(NOTE: I wrote these words several years ago, found them today. And how relevant they are…)
Occupying that unholy space between naivete and complacency. A jarring place where questions, fears and answers tantalizingly out of reach, are constant companions. To walk as if blind into a new realm, armed only with one’s curiosity and a sneaking suspicion that that insatiable thirst to understand is the only thing that’s actually keeping me alive. Not existing, alive.
The stuff that makes me me, meaning not just the cells in my body, but the mind and spirit that may possibly be timeless, is like a ball. That ball has a very thin, permeable surface, and when I was young, information crossed that barrier easily.
And then life happened – the barrier became harder, thicker, and I started to wall myself off from the rest of everything that makes up this life.
How can I stay permeable? Not ridiculously permeable, but relatively so, to allow new things to come into my sphere, literally. Because if I don’t, I grow bored and fat, and my mind makes up all sorts of silly stuff.
Dogma is the outward manifestation of a mind walled off from the rest of humanity. The rigidity encapsulates thoughts that might’ve been cleared out by better angels later on, had that person remained receptive to outside input.
There’s a line between pure dogma and societal norms that moves over time. Is it the same with science? As theories harden into paradigms, sometimes they fall under the weight of new evidence, and then people have to shift their thinking, which will hurt. I’ve met many scientists who simply cannot let go of a favorite theory, no matter how compelling the new evidence is.
Why is that? Is it because they’ve spent most of their adult lives on that theory, and to give it up would mean theirs was a wasted life? That’s a tough road to walk, and I can forgive someone for shying away from the inevitable.
But for those hardy souls who walk away from their (once theoretical, now) dogmatic view and embrace a new direction, based on solid evidence, those are the truly inventive people. It takes a phenomenally strong mental constitution to do that, to get past the disillusionment, anger and embarrassment that comes with abandoning an idea.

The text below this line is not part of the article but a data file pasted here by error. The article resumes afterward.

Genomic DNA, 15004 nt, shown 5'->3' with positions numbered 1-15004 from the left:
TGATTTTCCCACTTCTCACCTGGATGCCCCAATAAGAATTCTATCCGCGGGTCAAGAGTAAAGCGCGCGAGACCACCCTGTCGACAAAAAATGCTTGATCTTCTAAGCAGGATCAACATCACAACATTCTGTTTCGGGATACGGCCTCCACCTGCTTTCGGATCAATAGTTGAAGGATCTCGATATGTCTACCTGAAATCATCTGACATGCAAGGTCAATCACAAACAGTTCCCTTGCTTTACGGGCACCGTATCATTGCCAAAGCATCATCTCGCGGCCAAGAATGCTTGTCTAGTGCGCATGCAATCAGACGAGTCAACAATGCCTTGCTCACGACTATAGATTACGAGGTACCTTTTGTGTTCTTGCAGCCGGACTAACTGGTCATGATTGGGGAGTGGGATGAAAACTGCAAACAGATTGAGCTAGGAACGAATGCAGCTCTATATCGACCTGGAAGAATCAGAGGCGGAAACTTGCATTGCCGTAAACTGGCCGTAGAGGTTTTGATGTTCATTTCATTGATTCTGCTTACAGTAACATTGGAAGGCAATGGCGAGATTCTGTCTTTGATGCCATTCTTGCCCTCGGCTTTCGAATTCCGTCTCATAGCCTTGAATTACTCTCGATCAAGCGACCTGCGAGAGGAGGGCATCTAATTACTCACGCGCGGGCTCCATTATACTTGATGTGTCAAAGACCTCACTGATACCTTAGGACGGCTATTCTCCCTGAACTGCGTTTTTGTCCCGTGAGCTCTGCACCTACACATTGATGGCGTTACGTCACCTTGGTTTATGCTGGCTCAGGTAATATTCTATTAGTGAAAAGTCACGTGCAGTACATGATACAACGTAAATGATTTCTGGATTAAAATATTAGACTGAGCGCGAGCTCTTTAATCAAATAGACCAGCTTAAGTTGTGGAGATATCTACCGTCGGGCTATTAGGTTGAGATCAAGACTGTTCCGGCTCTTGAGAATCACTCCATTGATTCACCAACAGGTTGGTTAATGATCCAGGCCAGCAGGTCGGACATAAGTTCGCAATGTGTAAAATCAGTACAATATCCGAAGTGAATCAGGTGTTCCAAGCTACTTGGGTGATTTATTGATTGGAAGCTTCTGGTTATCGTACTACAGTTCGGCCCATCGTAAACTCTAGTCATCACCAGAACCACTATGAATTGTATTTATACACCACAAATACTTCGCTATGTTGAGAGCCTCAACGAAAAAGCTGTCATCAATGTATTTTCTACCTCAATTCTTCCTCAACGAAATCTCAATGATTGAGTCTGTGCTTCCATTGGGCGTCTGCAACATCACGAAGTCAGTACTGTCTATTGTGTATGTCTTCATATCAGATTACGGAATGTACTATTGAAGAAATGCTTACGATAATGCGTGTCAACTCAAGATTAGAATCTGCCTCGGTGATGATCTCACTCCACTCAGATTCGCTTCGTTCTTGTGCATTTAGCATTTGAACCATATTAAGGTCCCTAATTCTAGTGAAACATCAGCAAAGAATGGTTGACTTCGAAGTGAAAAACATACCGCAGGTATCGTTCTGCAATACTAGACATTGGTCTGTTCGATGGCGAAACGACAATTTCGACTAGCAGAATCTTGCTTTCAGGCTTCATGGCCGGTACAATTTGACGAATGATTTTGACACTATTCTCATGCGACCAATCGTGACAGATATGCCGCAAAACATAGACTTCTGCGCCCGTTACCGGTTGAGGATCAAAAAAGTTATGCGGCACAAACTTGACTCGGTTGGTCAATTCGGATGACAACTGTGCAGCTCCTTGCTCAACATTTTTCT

And the awful thing is, those ideas never really die – they hang out in mental space, just beyond conscious thought, and make nightly visits. I have many, and would give a great deal to remove them. They’re almost like psychological plaques in the mind, sticky, stubborn ideas that over time gum up new thinking. If we could see those mental plaques, what would they look like? The only way to clear them out is allow a new batch of ideas in.
Maybe the hardest thing a person can do is to see themselves and their surroundings in a completely new light. Self-renewal takes an astonishing amount of mental and physical energy. I don’t know why I tend to dwell more on what might go wrong, rather than what might go right. It’s about an 80/20 mix. But in spite of that, the 20% wins out about 60% of the time. It comes in bursts, not a continuous push. I wish I were more continuous in my application, but at least it does happen.
People in truly dire circumstances, like war, often experience major overhauls in their thinking, particularly if not only their personal paradigms are destroyed, but the fabric of their society goes up in flames, like when countries fall. Many simply give up, and adopt the new rulers’ paradigms, blending into the wallpaper of the new society. Some fight heroically and they usually die. Some flee.
Some stay, and learn to work this new system from within, hoping to create gradual, yet persistent change. These people are in it for the long game, and I admire them, because they’ve sacrificed immediate gratification (let’s kick those bastards out!) for slow, methodical, almost imperceptible application of pressure.
That takes seeing change as something glacial – much longer than one lifespan, and it necessitates a certain acquiescence to the conditions that prevail in the present. Most people don’t have that kind of patience. I am one of those.
I’m not singling out any one of these options as better, it all depends on the circumstances. But to me, seeing change as something one should reflexively look at in a positive light first, is key. If it doesn’t pass the moral smell test, I throw it out. If it crashes into my accepted paradigms, I ask whether I can stand to open my mind up and let it in. See which one is actually better.
Isn’t it the very definition of freedom that we get to choose?